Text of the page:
Civil and Human Rights

RELEASE: In a Text and History Tour de Force, Justice Jackson Plus Six Members of the Court Refuse to Limit Section 1983

WASHINGTON, DC – Following the Supreme Court’s announcement of its decision in Health and Hospital Corporation of Marion County v. Talevski, Constitutional Accountability Center Appellate Counsel Miriam Becker-Cohen issued the following reaction:

Through straightforward yet powerful logic, the Court today ruled that “[b]y its terms,” Section 1983 may be used “to enforce every right that Congress validly and unambiguously creates.” Section 1983, a critical Reconstruction-era statute, creates an express cause of action for the deprivation of “any rights . . . secured by the Constitution and laws” of the United States. As we explained in our amicus brief filed in this case, and as Justice Jackson wrote in her opinion for the Court, “‘laws’ means ‘laws,’ no less today than in the 1870s” when that landmark statute was enacted to empower individuals to hold state actors accountable for abuses of fundamental rights under color of state law.

By harnessing the text and history of Section 1983, Justice Jackson rejected once and for all the argument—which has been percolating in concurring and dissenting opinions on the Court for decades—that because the Federal Nursing Reform Act was passed pursuant to Congress’s Spending Clause power, the statute is incapable of conferring enforceable rights. Referring to the “pervasive state-sanctioned lawlessness and violence against the freedmen and their White Republican allies” at the time of Section 1983’s enactment that we highlighted in our brief, her opinion recognized the breadth of the cause of action that Congress created in 1871 and refused to “impose a categorical font-of-power condition” on Section 1983 “that the Reconstruction Congress did not.” As a result, the Medicaid Act and countless other rights-creating federal statutes remain enforceable in private lawsuits. We are thrilled with this result—as should be everyone who cares about the ability of individuals to access the courts to vindicate federal rights.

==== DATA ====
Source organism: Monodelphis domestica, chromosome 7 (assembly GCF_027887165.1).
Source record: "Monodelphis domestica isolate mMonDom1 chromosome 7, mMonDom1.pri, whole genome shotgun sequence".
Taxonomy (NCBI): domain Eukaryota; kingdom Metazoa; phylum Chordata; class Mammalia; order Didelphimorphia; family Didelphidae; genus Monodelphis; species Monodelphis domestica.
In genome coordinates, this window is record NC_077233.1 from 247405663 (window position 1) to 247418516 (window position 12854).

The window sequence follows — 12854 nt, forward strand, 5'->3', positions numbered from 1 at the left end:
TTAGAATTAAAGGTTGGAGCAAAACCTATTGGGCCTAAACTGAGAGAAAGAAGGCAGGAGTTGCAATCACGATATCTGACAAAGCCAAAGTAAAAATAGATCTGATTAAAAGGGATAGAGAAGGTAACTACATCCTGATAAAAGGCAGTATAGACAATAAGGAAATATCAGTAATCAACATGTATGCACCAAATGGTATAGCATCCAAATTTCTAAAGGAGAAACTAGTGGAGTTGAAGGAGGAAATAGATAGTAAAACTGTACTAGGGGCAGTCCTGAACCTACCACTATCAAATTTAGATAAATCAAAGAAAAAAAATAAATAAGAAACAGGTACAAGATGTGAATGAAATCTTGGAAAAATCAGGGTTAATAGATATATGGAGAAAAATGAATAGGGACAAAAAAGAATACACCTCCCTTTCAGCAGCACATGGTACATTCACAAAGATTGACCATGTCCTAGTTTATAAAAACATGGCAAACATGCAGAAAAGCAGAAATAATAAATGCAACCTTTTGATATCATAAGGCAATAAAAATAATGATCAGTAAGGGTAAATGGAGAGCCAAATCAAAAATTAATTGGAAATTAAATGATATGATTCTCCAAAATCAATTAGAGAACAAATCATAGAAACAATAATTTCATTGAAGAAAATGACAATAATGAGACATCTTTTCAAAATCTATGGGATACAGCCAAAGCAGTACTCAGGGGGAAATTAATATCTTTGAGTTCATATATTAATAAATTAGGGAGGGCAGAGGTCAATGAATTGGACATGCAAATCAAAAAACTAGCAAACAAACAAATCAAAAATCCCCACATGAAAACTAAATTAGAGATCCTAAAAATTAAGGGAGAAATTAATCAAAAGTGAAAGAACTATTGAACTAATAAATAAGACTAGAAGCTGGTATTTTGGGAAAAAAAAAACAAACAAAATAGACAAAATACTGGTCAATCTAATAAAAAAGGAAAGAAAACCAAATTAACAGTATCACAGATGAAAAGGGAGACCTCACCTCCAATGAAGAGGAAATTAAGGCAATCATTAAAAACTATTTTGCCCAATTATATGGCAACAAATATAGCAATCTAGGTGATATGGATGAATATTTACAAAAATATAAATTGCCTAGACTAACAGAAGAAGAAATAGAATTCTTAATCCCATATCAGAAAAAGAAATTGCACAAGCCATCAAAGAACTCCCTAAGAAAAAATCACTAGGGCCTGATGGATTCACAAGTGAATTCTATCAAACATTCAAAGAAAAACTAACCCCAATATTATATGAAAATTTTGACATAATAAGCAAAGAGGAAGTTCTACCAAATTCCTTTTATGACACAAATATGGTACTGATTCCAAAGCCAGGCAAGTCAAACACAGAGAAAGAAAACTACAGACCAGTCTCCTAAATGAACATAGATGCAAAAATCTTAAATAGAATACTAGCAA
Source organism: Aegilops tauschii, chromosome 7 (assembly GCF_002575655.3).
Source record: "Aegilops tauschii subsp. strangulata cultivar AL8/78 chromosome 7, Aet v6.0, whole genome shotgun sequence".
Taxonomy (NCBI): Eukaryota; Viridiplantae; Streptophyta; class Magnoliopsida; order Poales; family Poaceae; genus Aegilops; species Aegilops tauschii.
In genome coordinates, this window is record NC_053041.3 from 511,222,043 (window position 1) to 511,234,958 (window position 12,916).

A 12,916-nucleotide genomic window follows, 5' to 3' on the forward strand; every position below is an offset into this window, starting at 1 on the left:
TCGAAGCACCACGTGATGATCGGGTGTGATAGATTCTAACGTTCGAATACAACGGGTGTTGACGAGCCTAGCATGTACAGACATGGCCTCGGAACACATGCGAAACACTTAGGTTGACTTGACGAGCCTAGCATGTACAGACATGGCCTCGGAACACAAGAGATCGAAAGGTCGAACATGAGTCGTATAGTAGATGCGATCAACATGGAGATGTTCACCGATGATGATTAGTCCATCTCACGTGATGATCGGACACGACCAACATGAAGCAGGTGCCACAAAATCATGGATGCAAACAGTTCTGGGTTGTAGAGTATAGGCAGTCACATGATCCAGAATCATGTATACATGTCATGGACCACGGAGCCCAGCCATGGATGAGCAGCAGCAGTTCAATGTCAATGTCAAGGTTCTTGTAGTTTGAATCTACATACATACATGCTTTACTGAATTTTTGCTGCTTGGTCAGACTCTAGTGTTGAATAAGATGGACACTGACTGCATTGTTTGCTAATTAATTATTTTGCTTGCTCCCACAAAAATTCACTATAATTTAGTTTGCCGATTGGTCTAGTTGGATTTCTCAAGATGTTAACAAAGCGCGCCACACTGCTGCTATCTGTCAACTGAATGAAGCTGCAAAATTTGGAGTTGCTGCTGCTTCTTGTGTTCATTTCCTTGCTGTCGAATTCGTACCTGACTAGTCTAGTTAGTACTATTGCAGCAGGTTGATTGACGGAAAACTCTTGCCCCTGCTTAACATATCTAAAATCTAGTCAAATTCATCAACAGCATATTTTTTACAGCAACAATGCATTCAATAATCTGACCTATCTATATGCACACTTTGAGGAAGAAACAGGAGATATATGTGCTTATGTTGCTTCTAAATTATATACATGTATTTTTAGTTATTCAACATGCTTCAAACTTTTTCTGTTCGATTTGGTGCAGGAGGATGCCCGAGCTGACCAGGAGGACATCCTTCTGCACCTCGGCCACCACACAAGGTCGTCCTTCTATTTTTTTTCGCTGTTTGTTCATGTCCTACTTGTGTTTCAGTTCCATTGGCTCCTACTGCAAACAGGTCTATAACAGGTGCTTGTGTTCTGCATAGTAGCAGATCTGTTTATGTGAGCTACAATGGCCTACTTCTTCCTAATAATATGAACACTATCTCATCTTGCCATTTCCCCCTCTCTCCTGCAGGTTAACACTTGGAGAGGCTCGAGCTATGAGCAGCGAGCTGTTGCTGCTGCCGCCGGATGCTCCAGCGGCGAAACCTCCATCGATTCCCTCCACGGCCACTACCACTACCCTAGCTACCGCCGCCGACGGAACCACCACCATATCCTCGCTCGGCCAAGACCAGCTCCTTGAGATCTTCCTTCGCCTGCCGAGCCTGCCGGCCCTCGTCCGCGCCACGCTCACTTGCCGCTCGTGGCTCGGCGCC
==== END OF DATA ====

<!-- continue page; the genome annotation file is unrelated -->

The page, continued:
Case page in Health and Hospital Corporation of Marion County v. Talevski:


Constitutional Accountability Center is a nonpartisan think tank and public interest law firm dedicated to fulfilling the progressive promise of the Constitution’s text, history, and values. Visit CAC’s website at

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